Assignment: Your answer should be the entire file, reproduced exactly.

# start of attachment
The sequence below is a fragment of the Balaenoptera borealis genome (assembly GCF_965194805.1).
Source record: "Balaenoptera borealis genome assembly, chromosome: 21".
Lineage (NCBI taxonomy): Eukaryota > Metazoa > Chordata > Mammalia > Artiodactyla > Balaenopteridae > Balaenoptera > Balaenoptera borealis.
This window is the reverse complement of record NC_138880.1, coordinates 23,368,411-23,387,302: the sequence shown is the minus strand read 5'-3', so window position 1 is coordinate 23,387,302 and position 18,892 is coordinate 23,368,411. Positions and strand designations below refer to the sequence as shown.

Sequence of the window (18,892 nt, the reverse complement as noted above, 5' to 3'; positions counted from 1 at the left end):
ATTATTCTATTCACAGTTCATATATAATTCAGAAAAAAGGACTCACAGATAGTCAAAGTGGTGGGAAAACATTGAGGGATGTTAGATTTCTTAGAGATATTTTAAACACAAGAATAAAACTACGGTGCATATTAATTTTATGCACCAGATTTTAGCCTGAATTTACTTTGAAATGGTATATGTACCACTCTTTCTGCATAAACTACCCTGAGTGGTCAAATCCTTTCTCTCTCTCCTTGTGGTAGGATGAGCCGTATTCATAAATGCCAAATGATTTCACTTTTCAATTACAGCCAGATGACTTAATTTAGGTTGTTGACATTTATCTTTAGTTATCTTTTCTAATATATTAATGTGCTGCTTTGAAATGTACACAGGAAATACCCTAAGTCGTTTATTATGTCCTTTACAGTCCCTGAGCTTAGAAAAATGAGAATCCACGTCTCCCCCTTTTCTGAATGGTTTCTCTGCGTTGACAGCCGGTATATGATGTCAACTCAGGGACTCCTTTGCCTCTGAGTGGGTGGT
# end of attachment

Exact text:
The sequence below is a fragment of the Balaenoptera borealis genome (assembly GCF_965194805.1).
Source record: "Balaenoptera borealis genome assembly, chromosome: 21".
Lineage (NCBI taxonomy): Eukaryota > Metazoa > Chordata > Mammalia > Artiodactyla > Balaenopteridae > Balaenoptera > Balaenoptera borealis.
This window is the reverse complement of record NC_138880.1, coordinates 23,368,411-23,387,302: the sequence shown is the minus strand read 5'-3', so window position 1 is coordinate 23,387,302 and position 18,892 is coordinate 23,368,411. Positions and strand designations below refer to the sequence as shown.

Sequence of the window (18,892 nt, the reverse complement as noted above, 5' to 3'; positions counted from 1 at the left end):
ATTATTCTATTCACAGTTCATATATAATTCAGAAAAAAGGACTCACAGATAGTCAAAGTGGTGGGAAAACATTGAGGGATGTTAGATTTCTTAGAGATATTTTAAACACAAGAATAAAACTACGGTGCATATTAATTTTATGCACCAGATTTTAGCCTGAATTTACTTTGAAATGGTATATGTACCACTCTTTCTGCATAAACTACCCTGAGTGGTCAAATCCTTTCTCTCTCTCCTTGTGGTAGGATGAGCCGTATTCATAAATGCCAAATGATTTCACTTTTCAATTACAGCCAGATGACTTAATTTAGGTTGTTGACATTTATCTTTAGTTATCTTTTCTAATATATTAATGTGCTGCTTTGAAATGTACACAGGAAATACCCTAAGTCGTTTATTATGTCCTTTACAGTCCCTGAGCTTAGAAAAATGAGAATCCACGTCTCCCCCTTTTCTGAATGGTTTCTCTGCGTTGACAGCCGGTATATGATGTCAACTCAGGGACTCCTTTGCCTCTGAGTGGGTGGT